As if the legalization of marijuana in Colorado, Washington State, Oregon, and Alaska weren’t good news enough. Now comes word that should make even the hardest-hearted stoner weep with joy: The price of legal weed is dropping.
Roughly 18 months after retail pot first went on sale in Colorado, the cost of cannabis is on the decline. A new survey shows prices are falling even as the number of customers continues to grow.
On opening day, Jan. 1 2014, the first retail pot shops sold weed for upwards of $70 a high-quality eighth. Anyone who has ever purchased an eighth of an ounce of marijuana outside grammar school knows that’s a ripoff.
By last June, the same eighth sold for between $50 and $70. But now, according to the study, the cost has dropped to between $30 and $45. An ounce, which once sold for $300 to $400, now catches just $250 to $300.
Those numbers are in line with black market prices elsewhere in the American West. And they’re cheaper than the going price almost anywhere else. Another study, published earlier this year, found that states with legal cannabis have the cheapest prices, a conclusion borne out by the new data.
Increased competition between dispensaries
Business expansion may be the biggest reason for the decrease in prices. There are more operating pot shops now, and that means greater competition for customers. There are also more cultivation sites, which in turn means more product to sell. Both factors lead to lower price tags on the shelves.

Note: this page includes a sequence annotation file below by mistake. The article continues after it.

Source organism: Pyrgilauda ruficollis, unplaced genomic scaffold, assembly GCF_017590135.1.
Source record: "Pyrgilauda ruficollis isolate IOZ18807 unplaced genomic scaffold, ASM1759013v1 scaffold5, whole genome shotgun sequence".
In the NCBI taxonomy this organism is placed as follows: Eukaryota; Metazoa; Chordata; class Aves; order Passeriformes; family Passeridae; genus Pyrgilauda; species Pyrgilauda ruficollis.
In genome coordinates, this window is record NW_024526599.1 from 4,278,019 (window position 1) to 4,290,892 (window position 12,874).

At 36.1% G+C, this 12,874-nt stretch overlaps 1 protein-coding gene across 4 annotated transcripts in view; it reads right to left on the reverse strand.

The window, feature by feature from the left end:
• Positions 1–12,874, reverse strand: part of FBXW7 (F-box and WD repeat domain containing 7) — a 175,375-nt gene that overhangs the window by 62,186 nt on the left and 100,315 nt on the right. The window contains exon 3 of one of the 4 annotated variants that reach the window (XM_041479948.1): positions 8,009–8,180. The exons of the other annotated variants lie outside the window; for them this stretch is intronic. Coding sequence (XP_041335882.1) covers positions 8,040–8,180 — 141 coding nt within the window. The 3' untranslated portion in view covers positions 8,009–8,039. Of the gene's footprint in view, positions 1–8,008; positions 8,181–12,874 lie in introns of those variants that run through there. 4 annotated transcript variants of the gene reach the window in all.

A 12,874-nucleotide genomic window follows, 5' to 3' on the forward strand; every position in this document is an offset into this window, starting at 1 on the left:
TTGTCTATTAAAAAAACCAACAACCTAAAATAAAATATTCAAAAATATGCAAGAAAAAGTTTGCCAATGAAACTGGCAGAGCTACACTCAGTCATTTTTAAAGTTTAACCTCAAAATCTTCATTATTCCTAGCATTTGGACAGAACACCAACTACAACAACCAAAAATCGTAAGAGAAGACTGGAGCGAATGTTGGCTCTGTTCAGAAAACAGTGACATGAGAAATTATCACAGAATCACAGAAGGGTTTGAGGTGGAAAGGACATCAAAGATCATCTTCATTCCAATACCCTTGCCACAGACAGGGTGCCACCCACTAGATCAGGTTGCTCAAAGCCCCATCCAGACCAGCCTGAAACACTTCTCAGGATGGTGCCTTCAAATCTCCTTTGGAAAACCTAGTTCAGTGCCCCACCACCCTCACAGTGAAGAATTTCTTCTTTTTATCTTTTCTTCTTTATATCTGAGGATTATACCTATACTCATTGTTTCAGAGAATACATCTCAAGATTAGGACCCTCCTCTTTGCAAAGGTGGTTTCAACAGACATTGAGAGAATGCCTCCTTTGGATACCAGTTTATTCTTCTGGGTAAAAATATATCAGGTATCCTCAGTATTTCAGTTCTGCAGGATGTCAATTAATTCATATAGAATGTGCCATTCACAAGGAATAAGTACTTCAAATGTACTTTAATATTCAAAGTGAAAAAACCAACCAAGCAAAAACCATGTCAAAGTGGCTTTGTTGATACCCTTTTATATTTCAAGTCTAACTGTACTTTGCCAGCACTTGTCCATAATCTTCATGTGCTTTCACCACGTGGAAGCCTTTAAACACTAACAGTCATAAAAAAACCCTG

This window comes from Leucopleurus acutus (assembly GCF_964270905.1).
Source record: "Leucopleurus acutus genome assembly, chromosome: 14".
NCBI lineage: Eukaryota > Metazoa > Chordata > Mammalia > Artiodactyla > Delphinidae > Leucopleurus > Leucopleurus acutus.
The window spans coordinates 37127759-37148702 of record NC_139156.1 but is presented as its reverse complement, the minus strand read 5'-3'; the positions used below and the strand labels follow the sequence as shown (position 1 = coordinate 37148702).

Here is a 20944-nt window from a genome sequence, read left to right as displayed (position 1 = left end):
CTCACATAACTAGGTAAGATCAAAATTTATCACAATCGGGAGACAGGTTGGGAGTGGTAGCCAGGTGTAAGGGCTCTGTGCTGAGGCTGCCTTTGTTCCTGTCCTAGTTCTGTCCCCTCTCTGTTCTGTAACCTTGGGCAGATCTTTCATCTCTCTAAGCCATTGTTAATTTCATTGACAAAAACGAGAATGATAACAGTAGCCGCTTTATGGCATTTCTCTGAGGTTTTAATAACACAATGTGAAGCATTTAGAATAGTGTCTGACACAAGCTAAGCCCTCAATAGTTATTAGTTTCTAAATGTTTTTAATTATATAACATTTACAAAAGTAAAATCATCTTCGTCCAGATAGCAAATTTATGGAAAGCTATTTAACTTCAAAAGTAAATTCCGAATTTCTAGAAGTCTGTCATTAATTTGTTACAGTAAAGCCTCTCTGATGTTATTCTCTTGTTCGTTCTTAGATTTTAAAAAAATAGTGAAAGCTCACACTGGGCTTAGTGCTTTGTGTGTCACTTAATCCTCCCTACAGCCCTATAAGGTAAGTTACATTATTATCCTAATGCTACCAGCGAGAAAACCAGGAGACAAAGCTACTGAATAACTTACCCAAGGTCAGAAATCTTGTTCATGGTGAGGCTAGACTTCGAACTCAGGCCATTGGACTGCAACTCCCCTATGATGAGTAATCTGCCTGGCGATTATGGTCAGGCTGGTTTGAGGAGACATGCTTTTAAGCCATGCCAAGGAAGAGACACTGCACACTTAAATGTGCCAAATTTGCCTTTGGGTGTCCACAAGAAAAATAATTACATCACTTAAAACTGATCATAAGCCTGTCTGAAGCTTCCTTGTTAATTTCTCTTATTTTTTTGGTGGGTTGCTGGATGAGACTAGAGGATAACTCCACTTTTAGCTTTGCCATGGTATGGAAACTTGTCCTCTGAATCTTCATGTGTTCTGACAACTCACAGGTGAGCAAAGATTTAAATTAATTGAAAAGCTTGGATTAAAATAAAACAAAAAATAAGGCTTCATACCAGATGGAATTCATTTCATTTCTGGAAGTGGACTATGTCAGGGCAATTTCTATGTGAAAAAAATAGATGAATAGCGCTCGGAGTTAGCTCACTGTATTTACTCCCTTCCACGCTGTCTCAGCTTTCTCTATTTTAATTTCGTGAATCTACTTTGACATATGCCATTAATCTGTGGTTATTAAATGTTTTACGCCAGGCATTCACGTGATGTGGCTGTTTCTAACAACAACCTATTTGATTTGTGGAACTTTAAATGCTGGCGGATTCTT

Observers say the reductions are driven by the natural give-and-take of supply and demand. Nicholas Coilas, an executive in the cannabis industry, called the cheaper prices “a natural result for any maturing industry as dispensaries try to find the market’s equilibrium price.”
Not even economists know exactly what that number is until the market reaches it, but the hope is that it will be no higher than the natural price on the black market. If so, the decrease is likely already bottoming out.
Among other facts, the study also noted that individual customers are spending less on marijuana than they did in the months after it first went on sale. The novelty of legal weed has worn off, and customers are no longer buying in bulk.
Increased market supply
Still, the number of customers has held steady at most stores, and the growing number of stores means the market has much more potential. State officials reported they collected $4.4 million in taxes off the industry in April, based on $44 million in sales for that month, suggesting a 98 percent increase in profits compared to April 2014. Total revenues for 2015 should be up 50 percent from last year.
And weed taxes will drop later this year, when Colorado institutes a one-day holiday from the 10 percent sales tax on recreational marijuana. After that, the tax will drop to 8 percent as part of a legal effort to undercut the black market.
So even if legal weed prices have stopped shrinking, they should remain low for the foreseeable future. And that, maybe even more than legalization, is a very good thing.